The Chinese-Indonesian minority have long been discriminated against. In Asia there are some parallels with the treatment of Muslim minorities in China (the Uyghur of Xinjiang province) and Burma (the Rohingya of Rakhine state). Yet the roles are reversed in Indonesia, as the majority is Muslim and the Chinese minority overwhelmingly Christian, Buddhist or Confucian. Whether the continuation of this discrimination, at times backed by law, is partly understandable because of history, or whether it is merely prejudice, is big question to answer.

In a divide and conquer policy, the Dutch colonials categorised the Chinese residents of Java as foreign orientals and not citizens of the Dutch East Indies. There were violent conflicts between the Dutch and the Chinese, most notably the Chinezenmoord, Java War, and the Kongsi wars in Borneo. The Kongsi were small republics set up by Chinese miners which paid tribute to Qing China. Laws to restrict Chinese economic activity began under the Dutch, but these two cultures also formed a team in developing Batavia (now Jakarta) and the rest of Java. Chinese often worked for the Dutch as tax collectors, earning the hatred of the pribumi or native Indonesians.

After Indonesia proclaimed independence in August 1945, two days after the surrender of Japan, the question of citizenship for the Chinese was a thorny one. China claimed them as citizens, yet in the Asia-Africa congress of 1955, it was agreed that they could renounce Chinese nationality and become Indonesians citizens, which the majority did. Around 60,000 of them went to China as students in the 50s and 60s, where they had a hard time during the Cultural Revolution due to their bourgeois backgrounds and suspect loyalty. Around 80% ended up in Hong Kong as refugees, where at that time – unlike in China and Indonesia – traditional Chinese culture could be expressed openly.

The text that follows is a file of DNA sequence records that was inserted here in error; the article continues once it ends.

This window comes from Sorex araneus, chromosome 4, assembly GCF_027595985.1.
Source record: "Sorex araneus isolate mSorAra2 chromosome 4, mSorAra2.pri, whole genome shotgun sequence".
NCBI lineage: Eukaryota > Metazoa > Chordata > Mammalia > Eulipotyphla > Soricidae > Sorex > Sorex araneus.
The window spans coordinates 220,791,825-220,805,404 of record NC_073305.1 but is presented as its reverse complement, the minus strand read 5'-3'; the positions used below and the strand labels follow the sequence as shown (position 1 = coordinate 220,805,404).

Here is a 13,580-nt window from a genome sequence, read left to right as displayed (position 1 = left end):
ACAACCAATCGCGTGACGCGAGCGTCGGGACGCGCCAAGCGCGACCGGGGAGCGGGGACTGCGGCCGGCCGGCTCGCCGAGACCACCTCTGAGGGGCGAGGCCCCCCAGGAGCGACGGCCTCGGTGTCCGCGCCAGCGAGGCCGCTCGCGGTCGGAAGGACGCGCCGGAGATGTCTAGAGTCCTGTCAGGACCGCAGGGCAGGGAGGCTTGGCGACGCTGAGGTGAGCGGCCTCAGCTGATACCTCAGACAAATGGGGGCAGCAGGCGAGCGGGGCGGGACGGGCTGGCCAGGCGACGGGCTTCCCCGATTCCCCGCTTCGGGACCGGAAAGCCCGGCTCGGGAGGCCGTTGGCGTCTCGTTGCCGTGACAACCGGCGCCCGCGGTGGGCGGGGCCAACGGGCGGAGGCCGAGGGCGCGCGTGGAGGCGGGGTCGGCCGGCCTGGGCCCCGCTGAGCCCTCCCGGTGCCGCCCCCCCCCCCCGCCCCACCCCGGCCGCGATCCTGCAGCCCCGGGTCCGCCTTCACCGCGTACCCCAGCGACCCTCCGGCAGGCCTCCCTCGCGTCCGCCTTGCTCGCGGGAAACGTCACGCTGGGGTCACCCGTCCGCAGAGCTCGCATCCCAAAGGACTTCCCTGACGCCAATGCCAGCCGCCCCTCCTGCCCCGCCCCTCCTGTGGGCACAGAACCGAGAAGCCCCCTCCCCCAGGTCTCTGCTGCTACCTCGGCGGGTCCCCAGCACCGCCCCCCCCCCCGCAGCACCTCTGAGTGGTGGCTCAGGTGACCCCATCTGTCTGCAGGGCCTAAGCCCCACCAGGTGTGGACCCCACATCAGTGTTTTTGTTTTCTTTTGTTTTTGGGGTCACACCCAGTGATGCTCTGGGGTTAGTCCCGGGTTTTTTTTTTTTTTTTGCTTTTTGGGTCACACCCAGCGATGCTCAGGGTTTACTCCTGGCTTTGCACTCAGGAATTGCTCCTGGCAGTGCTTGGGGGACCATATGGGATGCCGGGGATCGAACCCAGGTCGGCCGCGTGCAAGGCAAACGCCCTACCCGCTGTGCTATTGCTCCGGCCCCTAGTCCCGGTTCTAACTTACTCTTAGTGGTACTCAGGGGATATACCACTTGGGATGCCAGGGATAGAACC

Indonesia’s President from 1967-1998, General Suharto (Wikicommons)

We only have to look to the violence against Chinese in Indonesia in 1965 and 1998 to find some grave historical episodes. In both cases, the Chinese were an easy scapegoat in a larger crisis. In 1965 Indonesia lurched to the opposite side of the cold war opposite from China. The rightwing army faked a communist coup, and in the aftermath suspected communist sympathisers, including some Chinese, were massacred. This was a cultural revolution in contrast to Mao’s, but with the common denominator of pointless human suffering. After the left was crushed, General Surharto became President in 1967, introducing his New Order ideology and establishing a highly bureaucratic soft dictatorship with crony capitalism. In May 1998 it was the downfall of Suharto that led to violence, and many among the street mobs targeted Chinese-owned businesses, letting old resentments boil over. Many Chinese fled the country in fear.

Under Suharto’s New Order from 1967, which sought cultural homogenization, polytheism was banned and Chinese culture was targeted. (Meanwhile, the government declared that Hinduism was a monotheist religion, as to try to change the culture of Hindu Bali would have been more trouble than it was worth.) Chinese schools were phased out; Chinese newspapers were shut down. Chinese Indonesians were pressured to take on more Indonesian-sounding names. They were banned from holding high public office, although Suhurto gave them free rein in the world of business. Most of the legislation shackling the Chinese was revoked once Suharto fell in 1998, with a few exceptions – the law today which forbids Chinese Indonesians from owning land in Yogyakarta being one.